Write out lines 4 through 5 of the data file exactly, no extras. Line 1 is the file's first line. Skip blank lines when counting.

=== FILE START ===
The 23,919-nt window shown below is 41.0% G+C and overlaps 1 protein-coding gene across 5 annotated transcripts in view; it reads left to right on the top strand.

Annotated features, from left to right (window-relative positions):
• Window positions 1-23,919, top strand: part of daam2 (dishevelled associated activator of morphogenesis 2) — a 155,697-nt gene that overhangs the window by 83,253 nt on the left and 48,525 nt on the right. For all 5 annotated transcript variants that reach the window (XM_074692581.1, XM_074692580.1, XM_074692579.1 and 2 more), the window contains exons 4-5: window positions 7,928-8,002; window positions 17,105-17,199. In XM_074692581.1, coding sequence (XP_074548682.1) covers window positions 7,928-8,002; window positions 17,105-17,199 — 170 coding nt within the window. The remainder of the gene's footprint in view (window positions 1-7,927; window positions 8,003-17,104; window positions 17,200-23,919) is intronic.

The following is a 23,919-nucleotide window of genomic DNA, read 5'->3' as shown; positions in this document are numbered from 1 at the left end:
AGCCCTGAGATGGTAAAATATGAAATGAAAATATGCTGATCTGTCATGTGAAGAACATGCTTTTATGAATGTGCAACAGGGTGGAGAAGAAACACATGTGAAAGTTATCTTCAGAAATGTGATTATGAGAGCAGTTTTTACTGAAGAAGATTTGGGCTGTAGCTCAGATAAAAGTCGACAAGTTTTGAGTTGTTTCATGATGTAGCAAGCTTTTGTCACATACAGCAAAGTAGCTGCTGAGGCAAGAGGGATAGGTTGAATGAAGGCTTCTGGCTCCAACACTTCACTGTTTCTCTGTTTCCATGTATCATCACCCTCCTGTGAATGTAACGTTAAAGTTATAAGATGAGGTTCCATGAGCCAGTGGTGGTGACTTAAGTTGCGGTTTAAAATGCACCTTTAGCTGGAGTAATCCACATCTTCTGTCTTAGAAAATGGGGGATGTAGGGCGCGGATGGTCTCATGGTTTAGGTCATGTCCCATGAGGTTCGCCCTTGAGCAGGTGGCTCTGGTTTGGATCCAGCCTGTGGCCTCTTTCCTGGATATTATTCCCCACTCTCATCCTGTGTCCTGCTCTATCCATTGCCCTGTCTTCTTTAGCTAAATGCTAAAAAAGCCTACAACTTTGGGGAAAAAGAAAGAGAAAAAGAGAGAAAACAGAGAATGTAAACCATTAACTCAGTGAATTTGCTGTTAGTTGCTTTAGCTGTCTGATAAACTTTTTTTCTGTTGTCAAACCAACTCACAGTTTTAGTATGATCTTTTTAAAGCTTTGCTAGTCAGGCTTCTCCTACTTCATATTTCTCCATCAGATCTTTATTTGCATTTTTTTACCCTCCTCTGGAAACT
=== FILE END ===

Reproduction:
The following is a 23,919-nucleotide window of genomic DNA, read 5'->3' as shown; positions in this document are numbered from 1 at the left end:
AGCCCTGAGATGGTAAAATATGAAATGAAAATATGCTGATCTGTCATGTGAAGAACATGCTTTTATGAATGTGCAACAGGGTGGAGAAGAAACACATGTGAAAGTTATCTTCAGAAATGTGATTATGAGAGCAGTTTTTACTGAAGAAGATTTGGGCTGTAGCTCAGATAAAAGTCGACAAGTTTTGAGTTGTTTCATGATGTAGCAAGCTTTTGTCACATACAGCAAAGTAGCTGCTGAGGCAAGAGGGATAGGTTGAATGAAGGCTTCTGGCTCCAACACTTCACTGTTTCTCTGTTTCCATGTATCATCACCCTCCTGTGAATGTAACGTTAAAGTTATAAGATGAGGTTCCATGAGCCAGTGGTGGTGACTTAAGTTGCGGTTTAAAATGCACCTTTAGCTGGAGTAATCCACATCTTCTGTCTTAGAAAATGGGGGATGTAGGGCGCGGATGGTCTCATGGTTTAGGTCATGTCCCATGAGGTTCGCCCTTGAGCAGGTGGCTCTGGTTTGGATCCAGCCTGTGGCCTCTTTCCTGGATATTATTCCCCACTCTCATCCTGTGTCCTGCTCTATCCATTGCCCTGTCTTCTTTAGCTAAATGCTAAAAAAGCCTACAACTTTGGGGAAAAAGAAAGAGAAAAAGAGAGAAAACAGAGAATGTAAACCATTAACTCAGTGAATTTGCTGTTAGTTGCTTTAGCTGTCTGATAAACTTTTTTTCTGTTGTCAAACCAACTCACAGTTTTAGTATGATCTTTTTAAAGCTTTGCTAGTCAGGCTTCTCCTACTTCATATTTCTCCATCAGATCTTTATTTGCATTTTTTTACCCTCCTCTGGAAACT